Reforms by Narendra Modi’s government to allow more foreign investment in India’s property sector appear to be bearing fruit.
Piramal Realty, the Mumbai-based real estate developer, said the US investment bank Goldman Sachs had agreed to invest US$150 million for a minority stake in the company.
It is the second private equity investment that Piramal Realty has attracted over the past six weeks. Last month, US private equity firm Warburg Pincus paid $285m for a minority stake.
These are the latest of several institutional investments in India’s property market since rules over the size of investments were relaxed in October last year.
The minimum level of capital investment for property projects was dropped to $5m from $10m, and the minimum floor area reduced to 20,000 square metres from 50,000 sq m.
In the second quarter, private equity funds invested $946m in India’s property market, up 16 per cent from the first quarter – a record level since 2008, according to Cushman Wakefield, a consultancy.
Piramal Realty, set up four years ago, has developed commercial and residential properties in Mumbai that exceed a total of 10 million sq ft of space.
Its parent, the $5 billion Piramal Group conglomerate, started business in textiles but later expanded into glass packaging, health care and life sciences.
Piramal Realty’s board members include Robert Booth, the former chief executive of Emaar Properties, and Nitin Nohria, the dean of Harvard Business School.
“We have quite a strong Middle Eastern connection,” said Anand Piramal, an executive director of the Piramal Group, adding that the group was working with several former employees of Emaar Properties and Limitless, a real estate developer in Dubai.
“Some are working full time and some as consultants, but they are all helping us to build a great real estate company in Mumbai.”
India’s property sector has undergone a rocky patch recently, with new development starts falling 40 per cent and sales dropping 20 per cent because of the supply glut.
But Mr Piramal said he and his investors were confident of the outlook of India’s property market.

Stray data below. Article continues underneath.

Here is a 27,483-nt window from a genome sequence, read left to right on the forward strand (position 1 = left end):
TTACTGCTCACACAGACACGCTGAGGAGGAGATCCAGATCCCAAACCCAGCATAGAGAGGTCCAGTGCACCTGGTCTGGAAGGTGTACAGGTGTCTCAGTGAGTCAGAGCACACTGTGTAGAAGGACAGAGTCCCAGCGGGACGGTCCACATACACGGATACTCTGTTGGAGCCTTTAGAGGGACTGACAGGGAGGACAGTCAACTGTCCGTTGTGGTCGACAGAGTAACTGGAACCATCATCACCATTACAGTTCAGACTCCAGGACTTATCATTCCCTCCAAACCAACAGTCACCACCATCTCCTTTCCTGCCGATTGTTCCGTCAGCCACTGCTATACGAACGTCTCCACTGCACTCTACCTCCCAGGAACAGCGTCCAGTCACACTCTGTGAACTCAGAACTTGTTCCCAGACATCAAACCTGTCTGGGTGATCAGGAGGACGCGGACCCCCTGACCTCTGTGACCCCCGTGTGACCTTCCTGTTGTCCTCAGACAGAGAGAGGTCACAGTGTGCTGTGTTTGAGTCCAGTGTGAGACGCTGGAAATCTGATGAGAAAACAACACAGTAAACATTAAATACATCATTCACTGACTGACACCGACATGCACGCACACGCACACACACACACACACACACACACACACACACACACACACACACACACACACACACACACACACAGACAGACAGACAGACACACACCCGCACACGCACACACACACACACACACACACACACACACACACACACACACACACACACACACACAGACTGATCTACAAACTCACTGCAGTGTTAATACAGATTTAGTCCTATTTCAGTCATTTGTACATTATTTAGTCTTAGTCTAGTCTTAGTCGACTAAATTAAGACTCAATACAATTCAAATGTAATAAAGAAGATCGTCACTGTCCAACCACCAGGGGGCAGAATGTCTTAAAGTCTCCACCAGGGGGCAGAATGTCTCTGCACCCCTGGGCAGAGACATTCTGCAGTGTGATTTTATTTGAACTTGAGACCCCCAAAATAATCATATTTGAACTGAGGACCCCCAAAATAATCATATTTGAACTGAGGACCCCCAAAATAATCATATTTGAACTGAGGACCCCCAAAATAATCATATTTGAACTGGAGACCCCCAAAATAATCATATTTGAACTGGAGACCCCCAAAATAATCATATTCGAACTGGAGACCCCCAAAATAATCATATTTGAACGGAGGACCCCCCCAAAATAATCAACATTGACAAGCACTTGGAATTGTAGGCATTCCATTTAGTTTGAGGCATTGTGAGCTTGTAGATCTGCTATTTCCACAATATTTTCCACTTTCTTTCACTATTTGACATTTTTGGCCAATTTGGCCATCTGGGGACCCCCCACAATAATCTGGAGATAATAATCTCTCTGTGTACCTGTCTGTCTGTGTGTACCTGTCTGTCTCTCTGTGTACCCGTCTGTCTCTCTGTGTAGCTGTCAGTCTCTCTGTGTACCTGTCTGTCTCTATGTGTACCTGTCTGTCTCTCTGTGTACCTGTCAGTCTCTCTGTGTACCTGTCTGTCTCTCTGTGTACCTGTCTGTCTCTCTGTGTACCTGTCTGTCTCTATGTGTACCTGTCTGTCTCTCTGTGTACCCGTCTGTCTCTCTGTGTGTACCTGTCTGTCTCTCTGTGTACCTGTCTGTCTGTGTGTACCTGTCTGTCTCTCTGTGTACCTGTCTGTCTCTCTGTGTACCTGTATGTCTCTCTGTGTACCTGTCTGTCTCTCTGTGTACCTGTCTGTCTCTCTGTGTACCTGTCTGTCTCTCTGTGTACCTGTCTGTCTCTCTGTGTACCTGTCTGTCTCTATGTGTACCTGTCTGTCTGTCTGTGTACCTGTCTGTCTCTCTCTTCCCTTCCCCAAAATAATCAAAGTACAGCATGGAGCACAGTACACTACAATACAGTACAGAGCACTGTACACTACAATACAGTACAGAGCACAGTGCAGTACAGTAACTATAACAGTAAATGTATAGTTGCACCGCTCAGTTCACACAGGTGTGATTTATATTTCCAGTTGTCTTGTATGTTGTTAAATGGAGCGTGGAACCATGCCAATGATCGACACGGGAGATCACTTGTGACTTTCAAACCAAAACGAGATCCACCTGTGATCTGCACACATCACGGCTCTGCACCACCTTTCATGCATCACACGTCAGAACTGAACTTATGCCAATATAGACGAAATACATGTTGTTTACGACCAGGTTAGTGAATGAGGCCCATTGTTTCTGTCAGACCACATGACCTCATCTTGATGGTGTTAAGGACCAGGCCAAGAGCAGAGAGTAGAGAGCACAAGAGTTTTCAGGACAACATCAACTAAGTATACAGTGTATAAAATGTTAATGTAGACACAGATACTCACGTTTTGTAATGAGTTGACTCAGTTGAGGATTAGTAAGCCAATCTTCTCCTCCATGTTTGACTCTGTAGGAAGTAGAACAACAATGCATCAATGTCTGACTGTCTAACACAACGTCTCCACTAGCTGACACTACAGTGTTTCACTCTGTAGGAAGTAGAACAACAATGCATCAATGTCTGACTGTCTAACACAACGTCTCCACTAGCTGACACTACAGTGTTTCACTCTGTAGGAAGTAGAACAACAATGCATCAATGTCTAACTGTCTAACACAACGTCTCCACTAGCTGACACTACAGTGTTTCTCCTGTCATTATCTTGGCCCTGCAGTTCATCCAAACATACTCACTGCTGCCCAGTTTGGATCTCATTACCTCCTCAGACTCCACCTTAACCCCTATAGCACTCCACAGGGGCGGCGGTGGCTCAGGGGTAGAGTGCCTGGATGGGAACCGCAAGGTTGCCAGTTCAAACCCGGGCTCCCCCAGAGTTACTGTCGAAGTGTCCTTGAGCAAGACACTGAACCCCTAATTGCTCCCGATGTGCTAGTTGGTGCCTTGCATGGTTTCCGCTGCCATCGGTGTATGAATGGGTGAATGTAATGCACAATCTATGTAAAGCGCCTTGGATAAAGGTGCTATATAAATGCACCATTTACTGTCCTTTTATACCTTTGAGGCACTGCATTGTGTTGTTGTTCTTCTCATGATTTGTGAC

“I think the [property] cycle has bottomed out in India, and now with a new government in place – government that is pro-business, progressive and wants to simplify regulation – they think it’s a good time to buy land parcels when times are still a little bit bad,” he said.
“India is actually the most exciting place to invest,” said Mr Piramal, adding that Warburg Pincus and Goldman were saying that China and Brazil were “going through a tough time”.
He said: “People say that residential prices will fall, but quality developments are so few in Mumbai. For a country of our stature, it’s very disappointing when you see the poor quality of construction. I think that for quality projects there will be good demand.”
Meanwhile, Arthveda Fund Management, a Mumbai-based asset management firm with an office in Dubai, has launched Star Fund II, a $250m real estate fund for GCC investors.
The fund will be invested in mid-market residential properties in 11 cities in India over a five-year period.
Arthveda is planning to make between 35 and 40 investments in cities including Mumbai, Bangalore, Chennai, Kolkata and Jaipur.
Bikram Sen, Arthveda’s chief executive, said the fund was made possible by the reforms made last year, adding that India’s government had taken a greater interest in the country’s property market with a view to creating more affordable housing.
Speaking in Abu Dhabi yesterday, Mr Modi said he wanted to see 50 million low-cost housing units built in India within the next seven years. These are part of $1 trillion worth of investment opportunities that he said were available to UAE investors in the Indian market.
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